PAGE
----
FRANKFURT (Reuters) - Nokia’s Alcatel Submarine Networks (ASN) said on Wednesday it set a new record for cable transmission capacity for communications traffic - doubling its previous levels - as the company responds to a pick-up in demand from Internet firms.
The top supplier of undersea cable networks said that with the company’s research arm, Nokia Bell Labs, it had demonstrated in lab tests a 65 terabit-per-second transmission using dual-band fiber amplifiers - the equivalent of streaming 10 million high-definition TV channels simultaneously.
The subsea cable business, which makes global Internet links possible, has long been subject to both big advances in technology and dramatic capacity gluts, which, in turn, helps drive further demand by slashing network costs, analysts say.
Nokia, which bought ASN earlier this year as part of its 15.6 billion-euro ($17.5 billion) acquisition of French telecom equipment maker Alcatel, has said it is considering its strategic options for the business.
UBS predicted on Wednesday it would eventually be sold.
Market research firm Telegeography estimates the market is poised to see an explosion of new cable deployments worth more than $8.1 billion over the next three years.
Google, Microsoft and Facebook are no longer just customers but have begun to back cable-building ventures of their own, joining traditional subsea cable project consortia made up of telecom operators or government backers.
“The Internet players are driving demand across the Atlantic and Pacific, within Asia to some degree and between Latin America and the United States,” said Alan Mauldin, research director at Telegeography.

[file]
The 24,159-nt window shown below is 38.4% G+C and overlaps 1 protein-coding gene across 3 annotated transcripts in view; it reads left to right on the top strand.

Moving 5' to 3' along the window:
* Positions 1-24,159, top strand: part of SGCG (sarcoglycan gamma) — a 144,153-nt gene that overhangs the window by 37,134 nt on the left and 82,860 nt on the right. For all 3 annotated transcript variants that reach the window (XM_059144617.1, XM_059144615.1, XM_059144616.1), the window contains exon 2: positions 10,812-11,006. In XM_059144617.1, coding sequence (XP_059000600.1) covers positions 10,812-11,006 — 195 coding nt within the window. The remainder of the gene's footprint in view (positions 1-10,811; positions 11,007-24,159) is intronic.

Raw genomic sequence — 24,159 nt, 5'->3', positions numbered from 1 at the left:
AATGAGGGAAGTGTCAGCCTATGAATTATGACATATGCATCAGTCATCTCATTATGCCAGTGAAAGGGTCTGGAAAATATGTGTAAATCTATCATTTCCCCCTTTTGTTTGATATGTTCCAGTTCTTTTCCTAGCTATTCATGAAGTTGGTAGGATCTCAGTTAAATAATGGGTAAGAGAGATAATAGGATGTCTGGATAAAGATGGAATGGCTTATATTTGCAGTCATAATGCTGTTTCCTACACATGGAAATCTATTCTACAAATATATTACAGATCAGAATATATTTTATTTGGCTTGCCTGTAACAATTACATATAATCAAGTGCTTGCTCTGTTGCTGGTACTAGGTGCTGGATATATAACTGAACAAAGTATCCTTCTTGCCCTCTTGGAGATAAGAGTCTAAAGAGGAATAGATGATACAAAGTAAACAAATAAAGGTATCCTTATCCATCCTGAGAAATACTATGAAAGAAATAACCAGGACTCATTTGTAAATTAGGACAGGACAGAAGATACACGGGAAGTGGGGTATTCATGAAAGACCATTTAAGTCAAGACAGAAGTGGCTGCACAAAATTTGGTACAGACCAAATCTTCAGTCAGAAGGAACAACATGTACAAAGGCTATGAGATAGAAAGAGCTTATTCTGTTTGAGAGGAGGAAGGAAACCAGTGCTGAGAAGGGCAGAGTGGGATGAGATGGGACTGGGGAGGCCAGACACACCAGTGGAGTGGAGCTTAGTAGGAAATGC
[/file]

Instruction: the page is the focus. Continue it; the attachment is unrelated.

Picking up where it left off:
While only three subsea networks worth $490 million were deployed in 2015, 33 networks are set to be built within the next three years, Telegeography predicts.
Another forecaster, Terabit Consulting, predicts up to $22.4 billion could be spent in coming years across 155 projects, although only a third of these, worth around $6.3 billion, are likely to be built in the next two to three years, it says.
Alcatel Submarine is the market leader in undersea cable networks with a 47 percent share of the market in the decade up to 2014, according to market research firm Terabit Consulting.
Nokia does not disclose specific results for ASN, saying only that it enjoyed year-on-year growth in revenue and gross profit in the latest quarter, partly offset by weakness in its terrestrial cable business, known as Radio Frequency Systems.
Rivals include U.S.-based TE SubCom, with 30 percent and NEC with 12 percent. Smaller rivals range from Fujitsu with 4 percent to Huawei Marine with 2 percent to Ericsson, with just 1 percent share in 2014.
ASN has been effectively up for sale for years. Potential bidders including European private equity funds and the French sovereign wealth fund Fonds Strategique d’Investissement were eyeing the company in 2013 but no deal was reached.
Alcatel considered a stock market flotation of the submarine unit last year before it was sold with the rest of Alcatel to Nokia.
However, because of the sensitive role such cables play in global communications, any buyer must meet stringent national security criteria from Western governments for any deal to be completed, complicating the search for buyers.
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Reporting by Eric Auchard; Editing by Edwina Gibbs and Adrian Croft